After urging persons to remove all hindrances and derelict objects along the public road network last week, the Public Works Ministry will be rolling out an exercise from Monday to remove all incumbrances across the country.
This was revealed by subject Minister, Juan Edghill, who noted that the notice served as voluntary compliance by citizens but this will no longer apply come next week.
“That period of asking to move is over. As of Monday, the Ministry of Public Works will begin to move derelicts, sand, stone, debris – everything that is in the path and is encumbering the road shoulders throughout the length and breadth of Guyana,” he posited.
In fact, he revealed that persons over the past week, have been contacting the Ministry to look into specific areas where such incumbrances are posing dangers.
The Ministry, in its notice, had reminded that the road reserve is the property of the Government and persons who have been occupying and encroaching these reserves have made it unsafe for all road users.
As such, the Public Works Ministry sought to have persons remove all encroachment on road reserves. These include derelict vehicles or equipment, immovable vehicles, hardware stores, barber shops, rum shops, builder’s waste, roadside shop, car parks, sawmills, cargo containers, scrap iron dealers, sand or stone heap, mobile vending cart, tyre servicing, mud dumping, workshop, non-derelict object, concrete mixing, non-approved sign board, paddy drying, raised driveway and mechanic shop.
The Ministry said it will use appropriate measures against those who fail to comply and have those encumbrances removed and charges will be administered in accordance with Chapter 51:01 of the Road Act of the Laws of Guyana.
But with a few days remaining until Monday’s clamp down exercise, Minister Edghill is urging persons to comply.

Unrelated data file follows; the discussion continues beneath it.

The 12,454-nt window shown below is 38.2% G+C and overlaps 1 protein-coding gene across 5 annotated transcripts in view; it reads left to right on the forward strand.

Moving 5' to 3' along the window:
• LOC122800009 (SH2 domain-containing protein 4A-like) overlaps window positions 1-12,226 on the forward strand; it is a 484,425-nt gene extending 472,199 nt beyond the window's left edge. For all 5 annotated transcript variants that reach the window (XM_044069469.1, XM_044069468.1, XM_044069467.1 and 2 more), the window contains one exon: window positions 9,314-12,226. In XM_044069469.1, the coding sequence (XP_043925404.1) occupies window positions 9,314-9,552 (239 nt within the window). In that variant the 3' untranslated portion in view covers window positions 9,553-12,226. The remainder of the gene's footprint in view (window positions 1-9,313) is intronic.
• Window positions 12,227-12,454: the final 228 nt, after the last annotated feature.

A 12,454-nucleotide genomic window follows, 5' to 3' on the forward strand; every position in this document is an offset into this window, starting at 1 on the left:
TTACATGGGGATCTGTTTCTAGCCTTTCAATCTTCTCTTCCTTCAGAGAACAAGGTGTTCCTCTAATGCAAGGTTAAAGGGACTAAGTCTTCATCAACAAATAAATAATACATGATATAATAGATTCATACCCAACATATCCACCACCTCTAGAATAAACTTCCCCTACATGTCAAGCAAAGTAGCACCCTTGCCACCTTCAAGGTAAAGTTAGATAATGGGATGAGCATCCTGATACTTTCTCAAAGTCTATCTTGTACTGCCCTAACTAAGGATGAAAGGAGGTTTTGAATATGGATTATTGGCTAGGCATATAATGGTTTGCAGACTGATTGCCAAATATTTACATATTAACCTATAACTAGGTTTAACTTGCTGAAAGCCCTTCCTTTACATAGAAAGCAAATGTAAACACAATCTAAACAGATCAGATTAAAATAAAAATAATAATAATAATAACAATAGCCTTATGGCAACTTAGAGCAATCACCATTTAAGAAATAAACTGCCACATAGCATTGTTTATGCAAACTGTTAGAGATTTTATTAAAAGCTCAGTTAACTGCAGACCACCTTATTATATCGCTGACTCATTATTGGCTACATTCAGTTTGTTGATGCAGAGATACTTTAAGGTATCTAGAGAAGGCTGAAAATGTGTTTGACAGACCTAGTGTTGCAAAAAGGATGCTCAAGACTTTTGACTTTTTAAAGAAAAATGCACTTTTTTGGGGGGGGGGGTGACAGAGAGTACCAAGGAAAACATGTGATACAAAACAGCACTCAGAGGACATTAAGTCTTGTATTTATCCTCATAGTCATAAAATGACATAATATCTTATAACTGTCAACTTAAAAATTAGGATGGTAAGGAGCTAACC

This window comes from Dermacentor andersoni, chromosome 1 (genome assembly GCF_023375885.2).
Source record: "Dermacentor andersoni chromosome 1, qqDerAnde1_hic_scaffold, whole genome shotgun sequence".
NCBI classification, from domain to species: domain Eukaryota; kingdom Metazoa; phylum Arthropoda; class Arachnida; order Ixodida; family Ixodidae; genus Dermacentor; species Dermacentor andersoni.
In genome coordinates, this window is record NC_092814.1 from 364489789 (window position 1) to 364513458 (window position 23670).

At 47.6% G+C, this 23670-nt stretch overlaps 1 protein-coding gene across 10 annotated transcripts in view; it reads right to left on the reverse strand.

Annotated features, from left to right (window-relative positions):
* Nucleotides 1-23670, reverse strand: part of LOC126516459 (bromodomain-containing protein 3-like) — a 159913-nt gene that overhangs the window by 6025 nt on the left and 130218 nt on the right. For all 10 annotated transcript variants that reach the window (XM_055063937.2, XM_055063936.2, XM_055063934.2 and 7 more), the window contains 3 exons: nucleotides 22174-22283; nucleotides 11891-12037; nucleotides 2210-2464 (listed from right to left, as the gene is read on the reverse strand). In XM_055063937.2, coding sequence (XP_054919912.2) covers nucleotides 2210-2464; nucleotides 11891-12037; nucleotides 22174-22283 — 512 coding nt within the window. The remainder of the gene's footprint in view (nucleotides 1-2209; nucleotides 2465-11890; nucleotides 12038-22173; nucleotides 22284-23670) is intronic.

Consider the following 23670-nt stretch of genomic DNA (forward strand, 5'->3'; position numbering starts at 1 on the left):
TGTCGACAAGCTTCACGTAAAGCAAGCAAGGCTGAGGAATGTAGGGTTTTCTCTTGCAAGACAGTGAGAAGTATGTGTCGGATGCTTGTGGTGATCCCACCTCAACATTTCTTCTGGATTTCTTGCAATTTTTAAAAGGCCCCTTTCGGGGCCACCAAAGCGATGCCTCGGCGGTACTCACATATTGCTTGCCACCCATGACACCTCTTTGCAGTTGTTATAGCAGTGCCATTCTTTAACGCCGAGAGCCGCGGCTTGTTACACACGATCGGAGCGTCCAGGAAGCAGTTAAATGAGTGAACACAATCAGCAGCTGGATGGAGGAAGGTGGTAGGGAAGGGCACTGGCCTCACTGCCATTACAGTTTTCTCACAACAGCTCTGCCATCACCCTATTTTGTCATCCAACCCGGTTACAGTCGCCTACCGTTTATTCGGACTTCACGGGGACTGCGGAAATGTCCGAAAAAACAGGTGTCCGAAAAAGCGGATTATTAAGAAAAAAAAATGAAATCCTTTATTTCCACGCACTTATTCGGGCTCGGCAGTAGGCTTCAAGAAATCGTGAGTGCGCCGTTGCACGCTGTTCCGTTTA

“We still got some time… we gotto do some cleaning up, we gotto do some movements. We gotta do some changes. If not, the Ministry of Public Works will remove [the incumbrances] and if you come to claim it, the only way you will get it is if you pay us what it cost us to move it,” he asserted.
The Public Works Minister went on to assure that they are not going to interfere with persons who are currently engaging in construction work and have materials such as sand and stones on the roadside. But those who have such items and others for a lengthy time will face the heat.
Moreover, the Public Works Minister was also quick to clarify that by clearing the road reserves of not just derelicts but other incumbrances as well, it is not Government’s intention to rid persons who operate on the roadside of their means of livelihoods.
Hindrance to development
“We want you to make a living. President Irfaan Ali is clear in his directions to us about not interrupting life and livelihoods of people but that doesn’t mean that you have to block and interfere with the development that is taking [place]. We gotta marry the two things together in a balanced way.”
“[But] then we have a set of people who believe they own the Government reserves that they now putting in wooden pickets to prevent parking and anybody going close to them; and they’re putting big bricks and boulders. It might be a good thing in your head but it is a very difficult and dangerous thing for security, safety and for the saving of life,” he contended.
Edghill made these remarks on Friday at the contract signing for the Ogle-to-Eccles bypass road project.
At the Ogle, East Coast Demerara end of the four-lane alignment, local engineers were forced to call in the Police after persons occupying the Government reserves refused to move in order to make way for preparatory works for Friday’s sod-turning on the road alignment.
The Public Works Minister contended that such lawless behaviour cannot be condoned.
“I want to send a clear message, lawlessness and recklessness and those who have ulterior motives – whether they are being fuelled by political agenda or not – will not stop President Irfaan Ali and his Administration from executing what we have committed and promised the people of Guyana, that is, to transform and modernise Guyana. It will not stop us,” he asserted.
According to Edghill, persons have to adjust their thinking, especially when it comes to such big projects that transform the landscape of the country and benefits thousands of residents.
“If somebody comes out with a dog food stand or a cart selling food, or somebody decides to go on the reserves and wash a car – calling it a car wash, should we allow as a country that to stop Guyana’s development?… We can’t allow that,” the Minister stressed.